If you like this, try this: Anna Dressed in Blood by Kendare Blake, Bad Girls Don’t Die by Katie Alender, Anya’s Ghost by Vera Brosgol.
Recommended by: Jen, Fairfield Woods Branch Teen Librarian
Title: The Ghosts of Kerfol
Author: Deborah Noyes
Summary: Just in time for Halloween, this elegant collection of gothic stories based on a classic will chill you to the bone. In Edith Wharton’s original story, Kerfol, a cruel lord falls to his death and his much-younger bride is put on trial for murder. But she insists her abusive husband was killed by dogs – or the ghosts of the many dogs the man killed in order to keep his wife from having any hint of affection in her life. Author Deborah Noyes builds on this tale with five short stories about the haunted mansion, and the ghostly spirits who inhabit it.
As the book progresses, we meet a young maid who was a witness to the original horrors of Kerfol, a young nobleman who has survived the French Revolution, a young American heiress, a couple on the rocks, and a deaf Irish gardener. Each has their own experience with the ghosts of Kerfol, and not all of them survive their hauntings.
Who will like this book?: Fans of ghost stories and short fiction with dark twists and turns.
If you like this, you should try: Noyes is also a terrific editor: Check out Gothic: Ten Original Dark Tales and The Restless Dead: Ten Original Stories of the Supernatural. If you loved the elegant writing of this book, try a classic by Edith Wharton, particularly my favorite, The House of Mirth.
Recommended by: Nicole, Teen Librarian
Title: The Summoning
Author: Kelley Armstrong
Summary: Chloe could see ghosts since she was a little kid. Now she’s 15, living with her Aunt and being raised by her absent father and housemaid. When she sees a ghost in school and fights with a teacher, she’s sent to the Lyle House–an institute for teens with ‘mental illnesses’. But Chloe quickly realizes that there’s nothing mentally ill about these kids. But when you’re forced to take ‘medicine’ everyday, blocked from outside contact, and staying in the room next to the girl who hates your guts, it’s just better to go with the flow. Or at least, Chloe though. As her stay gets longer and her ‘condition’ worsens, she finds herself making new allies in unlikely places in order to find out the secret behind the Lyle house.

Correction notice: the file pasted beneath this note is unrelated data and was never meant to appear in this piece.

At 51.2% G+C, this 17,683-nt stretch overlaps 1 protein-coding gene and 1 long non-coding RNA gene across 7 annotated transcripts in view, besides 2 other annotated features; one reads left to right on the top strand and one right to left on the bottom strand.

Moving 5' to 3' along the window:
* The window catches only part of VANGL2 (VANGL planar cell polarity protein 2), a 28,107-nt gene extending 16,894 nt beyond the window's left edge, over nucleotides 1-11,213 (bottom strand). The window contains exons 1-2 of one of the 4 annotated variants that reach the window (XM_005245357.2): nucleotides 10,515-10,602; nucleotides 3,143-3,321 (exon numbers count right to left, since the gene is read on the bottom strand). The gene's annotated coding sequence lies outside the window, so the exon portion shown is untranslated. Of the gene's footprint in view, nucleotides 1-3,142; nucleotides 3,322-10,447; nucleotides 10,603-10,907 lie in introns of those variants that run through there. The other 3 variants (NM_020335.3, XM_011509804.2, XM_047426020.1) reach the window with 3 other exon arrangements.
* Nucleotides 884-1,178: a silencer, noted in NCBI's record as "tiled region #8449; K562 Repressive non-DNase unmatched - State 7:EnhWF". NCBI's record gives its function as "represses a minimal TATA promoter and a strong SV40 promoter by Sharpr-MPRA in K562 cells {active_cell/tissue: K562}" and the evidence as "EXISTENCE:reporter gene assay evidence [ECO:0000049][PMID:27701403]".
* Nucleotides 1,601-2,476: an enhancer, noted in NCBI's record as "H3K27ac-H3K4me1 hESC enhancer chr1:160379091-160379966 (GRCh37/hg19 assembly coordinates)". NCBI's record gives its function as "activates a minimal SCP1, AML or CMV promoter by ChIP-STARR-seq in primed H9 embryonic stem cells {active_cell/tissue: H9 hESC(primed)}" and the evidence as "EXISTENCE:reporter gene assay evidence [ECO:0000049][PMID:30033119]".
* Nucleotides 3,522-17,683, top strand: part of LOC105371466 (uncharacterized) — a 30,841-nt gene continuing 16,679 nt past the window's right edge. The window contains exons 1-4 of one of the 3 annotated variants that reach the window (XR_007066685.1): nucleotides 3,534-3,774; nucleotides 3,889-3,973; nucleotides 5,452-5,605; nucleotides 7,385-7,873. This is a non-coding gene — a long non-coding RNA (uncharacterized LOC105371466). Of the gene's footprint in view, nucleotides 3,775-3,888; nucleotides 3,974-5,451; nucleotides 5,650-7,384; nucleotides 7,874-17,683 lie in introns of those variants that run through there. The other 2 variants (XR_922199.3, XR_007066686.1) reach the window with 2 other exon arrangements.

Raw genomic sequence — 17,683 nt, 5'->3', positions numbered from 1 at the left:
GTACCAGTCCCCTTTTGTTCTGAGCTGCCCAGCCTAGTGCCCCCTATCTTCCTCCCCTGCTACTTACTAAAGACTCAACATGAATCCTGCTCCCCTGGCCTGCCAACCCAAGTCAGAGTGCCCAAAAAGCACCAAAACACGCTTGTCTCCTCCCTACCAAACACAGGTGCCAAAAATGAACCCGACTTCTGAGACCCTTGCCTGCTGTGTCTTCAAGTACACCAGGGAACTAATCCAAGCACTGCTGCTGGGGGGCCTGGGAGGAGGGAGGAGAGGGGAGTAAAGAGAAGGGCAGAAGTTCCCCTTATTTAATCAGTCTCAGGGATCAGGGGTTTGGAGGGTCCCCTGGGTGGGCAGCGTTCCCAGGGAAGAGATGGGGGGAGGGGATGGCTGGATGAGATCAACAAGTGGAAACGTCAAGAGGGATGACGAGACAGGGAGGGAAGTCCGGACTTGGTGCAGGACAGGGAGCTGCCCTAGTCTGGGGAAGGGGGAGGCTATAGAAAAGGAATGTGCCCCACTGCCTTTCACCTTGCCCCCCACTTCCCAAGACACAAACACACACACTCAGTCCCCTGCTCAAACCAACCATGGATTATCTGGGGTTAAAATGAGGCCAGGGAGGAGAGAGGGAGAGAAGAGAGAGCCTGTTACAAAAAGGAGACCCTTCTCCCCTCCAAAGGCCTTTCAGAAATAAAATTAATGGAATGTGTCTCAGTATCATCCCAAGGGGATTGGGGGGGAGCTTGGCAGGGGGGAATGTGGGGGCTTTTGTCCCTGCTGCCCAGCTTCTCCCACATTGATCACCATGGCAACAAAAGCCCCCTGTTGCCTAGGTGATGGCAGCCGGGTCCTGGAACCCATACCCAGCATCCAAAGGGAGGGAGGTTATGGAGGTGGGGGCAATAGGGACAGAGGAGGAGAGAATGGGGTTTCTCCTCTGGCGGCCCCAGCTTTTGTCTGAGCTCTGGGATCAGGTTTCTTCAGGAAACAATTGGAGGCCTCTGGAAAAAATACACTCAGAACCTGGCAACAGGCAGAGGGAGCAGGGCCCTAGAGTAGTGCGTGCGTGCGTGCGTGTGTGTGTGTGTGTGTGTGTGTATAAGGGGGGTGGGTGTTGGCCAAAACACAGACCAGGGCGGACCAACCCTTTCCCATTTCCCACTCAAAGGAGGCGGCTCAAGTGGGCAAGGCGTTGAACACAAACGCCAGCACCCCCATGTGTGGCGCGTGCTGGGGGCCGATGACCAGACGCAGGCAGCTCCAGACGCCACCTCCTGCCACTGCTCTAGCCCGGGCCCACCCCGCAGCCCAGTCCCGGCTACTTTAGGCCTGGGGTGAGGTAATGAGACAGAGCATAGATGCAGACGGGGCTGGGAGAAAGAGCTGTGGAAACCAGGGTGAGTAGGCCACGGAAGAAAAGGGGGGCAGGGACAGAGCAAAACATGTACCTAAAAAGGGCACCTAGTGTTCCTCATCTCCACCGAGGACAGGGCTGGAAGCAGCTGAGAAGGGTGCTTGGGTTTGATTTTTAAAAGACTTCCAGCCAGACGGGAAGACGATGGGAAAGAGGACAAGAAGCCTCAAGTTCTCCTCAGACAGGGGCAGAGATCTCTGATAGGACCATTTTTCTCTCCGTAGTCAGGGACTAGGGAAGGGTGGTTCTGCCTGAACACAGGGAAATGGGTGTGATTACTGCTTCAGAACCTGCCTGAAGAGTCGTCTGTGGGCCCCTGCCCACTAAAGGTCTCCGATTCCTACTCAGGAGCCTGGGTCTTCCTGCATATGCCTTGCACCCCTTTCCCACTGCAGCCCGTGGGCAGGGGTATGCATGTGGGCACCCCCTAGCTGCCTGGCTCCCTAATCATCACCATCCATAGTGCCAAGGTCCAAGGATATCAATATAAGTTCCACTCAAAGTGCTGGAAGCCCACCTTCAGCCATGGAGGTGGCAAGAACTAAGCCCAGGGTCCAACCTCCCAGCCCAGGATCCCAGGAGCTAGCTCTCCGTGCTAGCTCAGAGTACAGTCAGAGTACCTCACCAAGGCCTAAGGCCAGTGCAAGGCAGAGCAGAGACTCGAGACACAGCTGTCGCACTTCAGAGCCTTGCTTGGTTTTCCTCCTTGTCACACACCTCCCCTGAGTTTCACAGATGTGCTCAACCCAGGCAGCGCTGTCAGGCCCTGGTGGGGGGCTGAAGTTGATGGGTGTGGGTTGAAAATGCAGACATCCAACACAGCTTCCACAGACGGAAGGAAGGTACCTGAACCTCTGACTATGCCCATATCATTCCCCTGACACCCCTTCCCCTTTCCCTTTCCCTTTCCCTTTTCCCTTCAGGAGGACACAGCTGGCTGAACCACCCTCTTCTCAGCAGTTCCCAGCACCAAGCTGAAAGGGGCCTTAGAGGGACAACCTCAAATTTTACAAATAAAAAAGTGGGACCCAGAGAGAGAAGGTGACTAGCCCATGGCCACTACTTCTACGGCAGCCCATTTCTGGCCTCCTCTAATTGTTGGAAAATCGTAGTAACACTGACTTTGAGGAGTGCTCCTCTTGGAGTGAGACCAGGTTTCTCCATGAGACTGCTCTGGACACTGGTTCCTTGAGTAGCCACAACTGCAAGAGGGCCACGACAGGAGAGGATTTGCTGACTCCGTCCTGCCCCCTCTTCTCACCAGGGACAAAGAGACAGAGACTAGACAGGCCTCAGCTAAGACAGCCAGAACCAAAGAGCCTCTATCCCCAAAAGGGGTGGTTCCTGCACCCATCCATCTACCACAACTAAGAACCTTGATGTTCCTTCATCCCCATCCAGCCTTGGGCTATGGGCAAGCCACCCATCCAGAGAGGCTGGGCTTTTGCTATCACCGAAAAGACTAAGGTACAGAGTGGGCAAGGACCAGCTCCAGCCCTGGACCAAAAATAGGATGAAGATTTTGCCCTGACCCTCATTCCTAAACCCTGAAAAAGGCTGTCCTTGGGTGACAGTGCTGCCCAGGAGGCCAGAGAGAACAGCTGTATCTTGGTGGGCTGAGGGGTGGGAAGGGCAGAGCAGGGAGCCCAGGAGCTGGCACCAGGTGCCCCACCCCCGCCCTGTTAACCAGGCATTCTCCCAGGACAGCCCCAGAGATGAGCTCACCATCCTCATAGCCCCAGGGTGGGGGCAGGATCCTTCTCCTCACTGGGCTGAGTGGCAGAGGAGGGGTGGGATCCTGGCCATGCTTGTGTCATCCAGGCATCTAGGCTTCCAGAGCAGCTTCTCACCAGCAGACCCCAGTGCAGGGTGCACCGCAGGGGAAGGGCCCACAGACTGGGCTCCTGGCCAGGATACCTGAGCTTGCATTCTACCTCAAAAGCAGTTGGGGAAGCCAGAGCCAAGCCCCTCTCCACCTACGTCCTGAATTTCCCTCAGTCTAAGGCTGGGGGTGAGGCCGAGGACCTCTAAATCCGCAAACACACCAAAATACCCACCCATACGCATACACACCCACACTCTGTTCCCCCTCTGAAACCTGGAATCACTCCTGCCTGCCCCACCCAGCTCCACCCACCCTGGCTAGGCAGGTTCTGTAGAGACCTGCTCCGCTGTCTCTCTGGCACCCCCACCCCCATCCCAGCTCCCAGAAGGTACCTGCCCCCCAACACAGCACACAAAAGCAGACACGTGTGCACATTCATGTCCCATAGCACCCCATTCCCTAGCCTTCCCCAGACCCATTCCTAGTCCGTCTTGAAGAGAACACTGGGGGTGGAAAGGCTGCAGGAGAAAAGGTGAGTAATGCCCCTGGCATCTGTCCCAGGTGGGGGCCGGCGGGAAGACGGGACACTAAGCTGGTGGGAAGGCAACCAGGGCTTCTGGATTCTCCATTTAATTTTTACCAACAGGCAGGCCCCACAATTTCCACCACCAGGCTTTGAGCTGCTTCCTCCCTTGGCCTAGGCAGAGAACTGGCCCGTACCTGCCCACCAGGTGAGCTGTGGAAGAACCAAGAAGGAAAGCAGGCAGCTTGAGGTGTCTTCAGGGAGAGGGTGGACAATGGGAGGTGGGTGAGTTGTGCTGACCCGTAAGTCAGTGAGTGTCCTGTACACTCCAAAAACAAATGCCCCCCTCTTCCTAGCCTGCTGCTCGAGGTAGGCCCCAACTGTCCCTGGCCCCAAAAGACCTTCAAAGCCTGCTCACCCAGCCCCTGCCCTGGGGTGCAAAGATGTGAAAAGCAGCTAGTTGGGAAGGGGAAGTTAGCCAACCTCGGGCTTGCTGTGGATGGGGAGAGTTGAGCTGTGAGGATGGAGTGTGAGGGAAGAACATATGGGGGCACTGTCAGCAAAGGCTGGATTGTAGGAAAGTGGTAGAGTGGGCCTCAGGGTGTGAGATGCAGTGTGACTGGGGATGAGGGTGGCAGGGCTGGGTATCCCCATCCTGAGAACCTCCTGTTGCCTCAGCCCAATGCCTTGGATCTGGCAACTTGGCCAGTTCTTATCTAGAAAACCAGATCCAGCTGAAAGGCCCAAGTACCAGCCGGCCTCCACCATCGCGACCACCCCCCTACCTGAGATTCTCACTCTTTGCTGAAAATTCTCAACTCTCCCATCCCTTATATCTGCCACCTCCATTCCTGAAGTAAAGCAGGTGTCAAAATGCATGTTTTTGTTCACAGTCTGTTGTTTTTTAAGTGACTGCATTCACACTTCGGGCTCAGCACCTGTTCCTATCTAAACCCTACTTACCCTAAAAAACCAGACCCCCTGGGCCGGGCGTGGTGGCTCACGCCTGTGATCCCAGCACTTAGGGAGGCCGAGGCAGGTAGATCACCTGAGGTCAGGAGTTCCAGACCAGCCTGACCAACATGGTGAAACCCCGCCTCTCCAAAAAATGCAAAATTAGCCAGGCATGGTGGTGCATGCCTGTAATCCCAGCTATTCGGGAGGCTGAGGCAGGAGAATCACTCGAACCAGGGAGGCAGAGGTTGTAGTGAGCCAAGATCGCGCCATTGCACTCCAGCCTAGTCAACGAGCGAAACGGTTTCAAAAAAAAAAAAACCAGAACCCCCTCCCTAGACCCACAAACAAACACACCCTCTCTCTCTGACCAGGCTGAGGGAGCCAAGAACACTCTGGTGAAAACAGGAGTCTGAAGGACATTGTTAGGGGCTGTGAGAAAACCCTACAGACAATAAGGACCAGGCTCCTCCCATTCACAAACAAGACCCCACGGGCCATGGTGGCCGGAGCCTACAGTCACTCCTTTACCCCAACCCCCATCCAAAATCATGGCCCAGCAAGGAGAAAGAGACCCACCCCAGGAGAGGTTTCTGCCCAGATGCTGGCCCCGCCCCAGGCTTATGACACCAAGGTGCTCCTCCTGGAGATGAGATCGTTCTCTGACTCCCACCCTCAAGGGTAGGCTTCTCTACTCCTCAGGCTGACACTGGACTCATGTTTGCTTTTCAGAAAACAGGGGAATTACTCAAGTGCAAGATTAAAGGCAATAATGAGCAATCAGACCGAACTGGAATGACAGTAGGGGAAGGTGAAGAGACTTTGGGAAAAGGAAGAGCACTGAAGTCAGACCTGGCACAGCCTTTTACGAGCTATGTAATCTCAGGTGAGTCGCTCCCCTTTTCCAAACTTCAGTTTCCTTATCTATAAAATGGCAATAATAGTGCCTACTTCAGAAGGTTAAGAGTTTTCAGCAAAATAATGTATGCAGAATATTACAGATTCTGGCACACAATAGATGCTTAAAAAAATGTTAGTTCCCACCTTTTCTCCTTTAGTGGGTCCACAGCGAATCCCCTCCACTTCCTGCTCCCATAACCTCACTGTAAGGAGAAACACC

Who will like this book?: With the undead and magic themed books starting to take control of the bestseller lists, this is a nice mystery story that takes a different path. It’s a more laid-back read, but you can’t be squeamish about dying things or blood or be too paranoid. It’s also a bit harsh on people who are schizophrenic, pyromaniacs, or have other such ‘mental’ illnesses. Vampires are mentioned only twice.
If you like this, you should try: The Twilight series by Stephenie Meyers, the Maximum Ride series by James Patterson, Deep Secret by Dianna Wynne Jones, and the Abhorsen Trilogy by Garth Nix.
Recommended by: ZZ, resident of Fairfield and avid reader.
Author: Tonya Hurley
Summary: Charlotte Usher’s made a vow – this is going to be her year. She’s going to tryout for cheerleading and get the guy of her dreams. Her plan can’t fail, after all she’s been laboring over it all summer. Gone with invisible Charlotte– “Hello” to popular Charlotte. Unfortunately for Charlotte, all her effort is wasted when she chokes on a gummy bear and dies the first day back to school. However, Charlotte is not a quitter and she’s not about to let a little thing like death keep her from getting her dream guy to fall in love with her and her first kiss. And, if being dead weren’t bad enough, poor Charlotte still has to finish high school. Only now her classmates consist of other kids who have died before her and graduation will take a team effort.
Who will like this book?: Fans of dark satirical writing, humorous ghost stories, and those who see the humor in high school popularity “contests.” For those who are attracted to books with amazing covers, I have to say that this is one of the best cover designs I have ever seen. It’s worth taking a look at this book just for the cover.
If you like this, try this: Generation Dead by Daniel Waters. Zombie Blondes by Brian James.
Recommended by: Jen, Woods Teen Librarian